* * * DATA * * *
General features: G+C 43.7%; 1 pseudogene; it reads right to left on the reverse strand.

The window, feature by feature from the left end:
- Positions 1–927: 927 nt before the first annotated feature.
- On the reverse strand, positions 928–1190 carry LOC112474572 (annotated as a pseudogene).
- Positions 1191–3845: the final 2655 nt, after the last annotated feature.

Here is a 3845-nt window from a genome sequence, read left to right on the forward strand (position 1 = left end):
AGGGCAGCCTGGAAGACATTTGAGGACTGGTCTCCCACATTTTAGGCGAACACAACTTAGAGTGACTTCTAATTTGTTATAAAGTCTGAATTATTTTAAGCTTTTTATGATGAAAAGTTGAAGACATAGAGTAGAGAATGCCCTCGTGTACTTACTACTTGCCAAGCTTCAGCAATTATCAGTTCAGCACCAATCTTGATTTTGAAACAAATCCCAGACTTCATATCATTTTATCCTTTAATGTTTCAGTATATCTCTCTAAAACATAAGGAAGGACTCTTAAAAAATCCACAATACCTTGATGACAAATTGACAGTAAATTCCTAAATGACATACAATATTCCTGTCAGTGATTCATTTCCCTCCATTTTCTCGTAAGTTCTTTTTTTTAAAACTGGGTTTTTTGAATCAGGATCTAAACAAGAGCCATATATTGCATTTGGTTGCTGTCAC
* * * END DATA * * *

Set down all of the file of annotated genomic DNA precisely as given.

General features: G+C 43.7%; 1 pseudogene; it reads right to left on the reverse strand.

The window, feature by feature from the left end:
- Positions 1–927: 927 nt before the first annotated feature.
- On the reverse strand, positions 928–1190 carry LOC112474572 (annotated as a pseudogene).
- Positions 1191–3845: the final 2655 nt, after the last annotated feature.

Here is a 3845-nt window from a genome sequence, read left to right on the forward strand (position 1 = left end):
AGGGCAGCCTGGAAGACATTTGAGGACTGGTCTCCCACATTTTAGGCGAACACAACTTAGAGTGACTTCTAATTTGTTATAAAGTCTGAATTATTTTAAGCTTTTTATGATGAAAAGTTGAAGACATAGAGTAGAGAATGCCCTCGTGTACTTACTACTTGCCAAGCTTCAGCAATTATCAGTTCAGCACCAATCTTGATTTTGAAACAAATCCCAGACTTCATATCATTTTATCCTTTAATGTTTCAGTATATCTCTCTAAAACATAAGGAAGGACTCTTAAAAAATCCACAATACCTTGATGACAAATTGACAGTAAATTCCTAAATGACATACAATATTCCTGTCAGTGATTCATTTCCCTCCATTTTCTCGTAAGTTCTTTTTTTTAAAACTGGGTTTTTTGAATCAGGATCTAAACAAGAGCCATATATTGCATTTGGTTGCTGTCAC